Amazon Pitches “Black America” After “Confederate” Controversy

HBO made waves when it announced that its new show, Confederate, would look at an alternate history where the South won the Civil War and continued the institution of slavery. Amazon took the opportunity to pitch a show of their own: Black America, an alternative history show where freed slaves were given the states of Louisiana, Alabama, and Mississippi as reparations, which then becomes its own country known as New Colonia.

Created by Aaron McGruder and Will Packer, the show will take place in modern-day and look at how the countries have developed in tandem. Packer told Deadline that the concept is particularly fascinating because of how unexplored it is:

“You would be hard pressed to find many black Americans who have not thought about the concept of reparation, what would happen if reparations were actually given. As a content creator, the fact that that is something that has been discussed thoroughly throughout various demographics of people in this country but yet never been explored to my knowledge in any real way in long-form content, I thought it was a tremendous opportunity to delve into the story, to do it right.”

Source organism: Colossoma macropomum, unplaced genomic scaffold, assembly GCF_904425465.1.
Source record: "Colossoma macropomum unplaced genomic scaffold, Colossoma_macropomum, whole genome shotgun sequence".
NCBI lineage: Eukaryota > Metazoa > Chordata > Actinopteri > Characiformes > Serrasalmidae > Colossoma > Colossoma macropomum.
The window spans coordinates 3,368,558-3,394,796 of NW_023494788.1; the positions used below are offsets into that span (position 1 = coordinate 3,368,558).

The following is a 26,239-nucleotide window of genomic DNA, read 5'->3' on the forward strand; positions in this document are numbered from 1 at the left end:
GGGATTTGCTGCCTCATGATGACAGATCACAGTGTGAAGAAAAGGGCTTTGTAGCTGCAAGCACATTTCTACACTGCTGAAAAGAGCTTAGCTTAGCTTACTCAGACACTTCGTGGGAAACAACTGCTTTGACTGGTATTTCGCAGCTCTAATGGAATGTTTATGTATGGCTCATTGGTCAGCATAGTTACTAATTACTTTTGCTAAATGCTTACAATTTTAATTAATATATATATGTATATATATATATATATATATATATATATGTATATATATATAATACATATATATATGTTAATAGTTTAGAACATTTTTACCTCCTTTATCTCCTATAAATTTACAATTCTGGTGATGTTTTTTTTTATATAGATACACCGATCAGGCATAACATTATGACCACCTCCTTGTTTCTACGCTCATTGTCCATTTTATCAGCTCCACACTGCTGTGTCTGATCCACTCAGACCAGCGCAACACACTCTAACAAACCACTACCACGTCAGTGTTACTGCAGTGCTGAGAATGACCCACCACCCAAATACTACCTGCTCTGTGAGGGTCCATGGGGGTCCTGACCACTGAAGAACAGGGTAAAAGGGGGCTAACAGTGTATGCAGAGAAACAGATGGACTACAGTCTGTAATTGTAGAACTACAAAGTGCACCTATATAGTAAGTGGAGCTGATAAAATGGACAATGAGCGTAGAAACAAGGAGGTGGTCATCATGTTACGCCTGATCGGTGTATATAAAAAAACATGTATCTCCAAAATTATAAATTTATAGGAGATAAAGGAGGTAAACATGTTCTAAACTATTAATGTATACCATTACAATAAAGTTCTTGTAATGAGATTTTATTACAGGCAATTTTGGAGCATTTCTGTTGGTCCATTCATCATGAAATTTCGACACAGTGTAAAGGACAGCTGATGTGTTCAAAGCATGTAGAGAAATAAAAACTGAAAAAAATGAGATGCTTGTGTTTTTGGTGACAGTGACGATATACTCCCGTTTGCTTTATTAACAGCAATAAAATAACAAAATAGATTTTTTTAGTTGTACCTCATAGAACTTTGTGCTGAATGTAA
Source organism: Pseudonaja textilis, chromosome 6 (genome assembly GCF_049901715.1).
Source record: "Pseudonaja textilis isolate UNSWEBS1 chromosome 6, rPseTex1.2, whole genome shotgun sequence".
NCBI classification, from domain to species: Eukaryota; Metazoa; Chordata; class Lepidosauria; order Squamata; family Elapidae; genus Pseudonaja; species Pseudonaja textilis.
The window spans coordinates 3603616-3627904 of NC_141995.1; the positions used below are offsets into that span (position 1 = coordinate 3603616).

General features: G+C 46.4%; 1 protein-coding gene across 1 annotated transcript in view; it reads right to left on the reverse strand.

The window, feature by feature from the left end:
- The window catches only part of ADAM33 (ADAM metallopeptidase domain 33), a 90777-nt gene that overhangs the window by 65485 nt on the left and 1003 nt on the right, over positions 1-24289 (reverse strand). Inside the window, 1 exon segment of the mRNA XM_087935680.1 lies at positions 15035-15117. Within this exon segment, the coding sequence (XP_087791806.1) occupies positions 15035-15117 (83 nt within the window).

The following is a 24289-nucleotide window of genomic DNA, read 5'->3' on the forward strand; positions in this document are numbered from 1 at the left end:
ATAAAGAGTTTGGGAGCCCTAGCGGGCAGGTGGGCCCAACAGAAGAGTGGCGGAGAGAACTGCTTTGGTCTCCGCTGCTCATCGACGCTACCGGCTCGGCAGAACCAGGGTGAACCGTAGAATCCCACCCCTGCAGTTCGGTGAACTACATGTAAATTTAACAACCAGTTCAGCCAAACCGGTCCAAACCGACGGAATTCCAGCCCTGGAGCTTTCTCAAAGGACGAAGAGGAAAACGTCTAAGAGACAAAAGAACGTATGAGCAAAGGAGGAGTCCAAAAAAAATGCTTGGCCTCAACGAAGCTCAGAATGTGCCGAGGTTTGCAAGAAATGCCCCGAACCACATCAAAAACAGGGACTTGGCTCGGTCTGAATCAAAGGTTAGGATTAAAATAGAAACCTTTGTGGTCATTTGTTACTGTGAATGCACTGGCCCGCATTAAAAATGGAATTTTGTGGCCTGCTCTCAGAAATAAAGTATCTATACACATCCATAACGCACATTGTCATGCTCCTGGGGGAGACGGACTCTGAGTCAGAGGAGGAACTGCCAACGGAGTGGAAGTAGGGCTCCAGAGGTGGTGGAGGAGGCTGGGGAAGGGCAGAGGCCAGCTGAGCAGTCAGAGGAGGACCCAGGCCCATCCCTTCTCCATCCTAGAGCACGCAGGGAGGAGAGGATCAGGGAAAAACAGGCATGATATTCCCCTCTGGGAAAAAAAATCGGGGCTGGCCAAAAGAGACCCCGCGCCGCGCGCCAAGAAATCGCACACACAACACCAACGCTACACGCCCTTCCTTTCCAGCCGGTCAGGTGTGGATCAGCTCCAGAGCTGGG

People continue to be upset over Confederate‘s premise, especially considering that the minds behind the project are the same duo behind Games of Thrones, a show that does not shy away from graphic representations of sexual violence, torture, and death. There are several campaigns online asking HBO not to move forward with the show, given the country’s current political climate. Amazon is smart to piggyback off the controversy with a show that provides the opposite approach — empowering the Black community rather than continuing, and potentially fetishizing, the oppression of said community.

Amazon might soon be specializing in these alternative history shows, as they already have the popular alternate history show The Man in the High Castle, based on the novel by Philip K. Dick about a world where the Axis powers won WWII.

Neither show has a cast, script, or pilot yet, so whether or not either show will come to fruition is very much up in the air, but you have to admit, it would be an interesting social experiment to see how demographics and ratings fall for both of these potential series.

About The Author

Sara Roncero-Menendez

A reporter by trade, Sara is a lover of horror, sci-fi, and all things pop culture. From indies to classics to even the strangest schlock, all movies and TV shows are fair game. She believes Batman is the most fascinating superhero, and that Silent Hill is one of the best horror franchises ever made (as long as you don't count the movies). Fun Fact: The only movie Sara will not rewatch is The Room -- once was more than enough.

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